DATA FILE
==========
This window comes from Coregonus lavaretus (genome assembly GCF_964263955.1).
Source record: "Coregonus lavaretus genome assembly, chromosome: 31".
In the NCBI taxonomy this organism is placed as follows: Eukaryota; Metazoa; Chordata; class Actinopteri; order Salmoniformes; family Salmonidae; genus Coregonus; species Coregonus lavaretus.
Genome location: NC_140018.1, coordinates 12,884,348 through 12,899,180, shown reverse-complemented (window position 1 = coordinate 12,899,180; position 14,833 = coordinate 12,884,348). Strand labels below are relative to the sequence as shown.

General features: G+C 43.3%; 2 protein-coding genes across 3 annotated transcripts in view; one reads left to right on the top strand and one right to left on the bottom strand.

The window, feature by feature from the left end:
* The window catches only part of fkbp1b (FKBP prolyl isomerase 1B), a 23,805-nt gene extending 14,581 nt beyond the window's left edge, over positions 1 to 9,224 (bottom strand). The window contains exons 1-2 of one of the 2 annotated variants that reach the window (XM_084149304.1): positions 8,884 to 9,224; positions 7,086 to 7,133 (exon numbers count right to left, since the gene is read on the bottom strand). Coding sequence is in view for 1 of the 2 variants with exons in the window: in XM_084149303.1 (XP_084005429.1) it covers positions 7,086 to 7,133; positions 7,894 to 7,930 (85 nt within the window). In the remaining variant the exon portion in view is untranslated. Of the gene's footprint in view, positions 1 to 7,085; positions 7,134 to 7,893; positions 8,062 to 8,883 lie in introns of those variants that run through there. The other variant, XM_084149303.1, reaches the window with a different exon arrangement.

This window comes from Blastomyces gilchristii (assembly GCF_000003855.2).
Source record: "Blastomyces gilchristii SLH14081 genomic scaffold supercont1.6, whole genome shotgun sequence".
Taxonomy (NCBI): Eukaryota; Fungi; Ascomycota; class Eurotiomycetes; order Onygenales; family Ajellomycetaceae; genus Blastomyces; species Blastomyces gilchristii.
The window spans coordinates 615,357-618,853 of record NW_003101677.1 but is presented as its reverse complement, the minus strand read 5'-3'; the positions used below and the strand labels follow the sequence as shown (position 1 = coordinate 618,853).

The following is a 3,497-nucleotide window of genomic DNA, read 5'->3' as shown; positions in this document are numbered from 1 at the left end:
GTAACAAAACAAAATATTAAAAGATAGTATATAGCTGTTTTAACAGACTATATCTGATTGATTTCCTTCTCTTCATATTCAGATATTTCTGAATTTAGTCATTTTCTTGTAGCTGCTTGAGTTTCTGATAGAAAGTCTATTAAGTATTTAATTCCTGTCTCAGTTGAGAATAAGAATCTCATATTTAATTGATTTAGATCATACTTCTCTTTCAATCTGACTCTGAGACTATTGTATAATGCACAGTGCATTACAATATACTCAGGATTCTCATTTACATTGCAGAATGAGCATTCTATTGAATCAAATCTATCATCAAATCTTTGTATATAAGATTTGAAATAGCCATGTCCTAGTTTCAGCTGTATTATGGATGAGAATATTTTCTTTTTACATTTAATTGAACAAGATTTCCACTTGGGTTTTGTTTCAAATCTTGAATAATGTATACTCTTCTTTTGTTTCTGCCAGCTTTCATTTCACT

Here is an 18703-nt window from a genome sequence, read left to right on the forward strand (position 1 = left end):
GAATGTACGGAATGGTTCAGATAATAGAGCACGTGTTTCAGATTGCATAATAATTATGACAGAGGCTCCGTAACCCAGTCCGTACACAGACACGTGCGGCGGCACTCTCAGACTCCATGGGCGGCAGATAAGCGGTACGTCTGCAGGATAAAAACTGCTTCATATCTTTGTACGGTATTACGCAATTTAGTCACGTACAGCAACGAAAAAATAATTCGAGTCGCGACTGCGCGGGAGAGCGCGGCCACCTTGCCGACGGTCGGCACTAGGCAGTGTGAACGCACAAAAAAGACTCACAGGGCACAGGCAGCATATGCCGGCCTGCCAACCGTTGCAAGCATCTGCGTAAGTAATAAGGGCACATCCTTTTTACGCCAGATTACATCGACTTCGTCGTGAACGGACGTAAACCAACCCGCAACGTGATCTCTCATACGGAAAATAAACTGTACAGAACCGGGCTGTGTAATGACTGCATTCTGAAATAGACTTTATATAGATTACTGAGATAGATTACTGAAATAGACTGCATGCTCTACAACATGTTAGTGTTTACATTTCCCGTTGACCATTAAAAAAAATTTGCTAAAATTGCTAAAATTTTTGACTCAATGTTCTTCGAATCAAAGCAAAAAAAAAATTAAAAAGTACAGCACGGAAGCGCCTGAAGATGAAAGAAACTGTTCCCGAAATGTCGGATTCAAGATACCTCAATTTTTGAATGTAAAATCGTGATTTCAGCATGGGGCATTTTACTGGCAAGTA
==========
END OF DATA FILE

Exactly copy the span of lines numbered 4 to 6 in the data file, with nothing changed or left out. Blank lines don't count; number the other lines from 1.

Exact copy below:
Genome location: NC_140018.1, coordinates 12,884,348 through 12,899,180, shown reverse-complemented (window position 1 = coordinate 12,899,180; position 14,833 = coordinate 12,884,348). Strand labels below are relative to the sequence as shown.

General features: G+C 43.3%; 2 protein-coding genes across 3 annotated transcripts in view; one reads left to right on the top strand and one right to left on the bottom strand.

The window, feature by feature from the left end: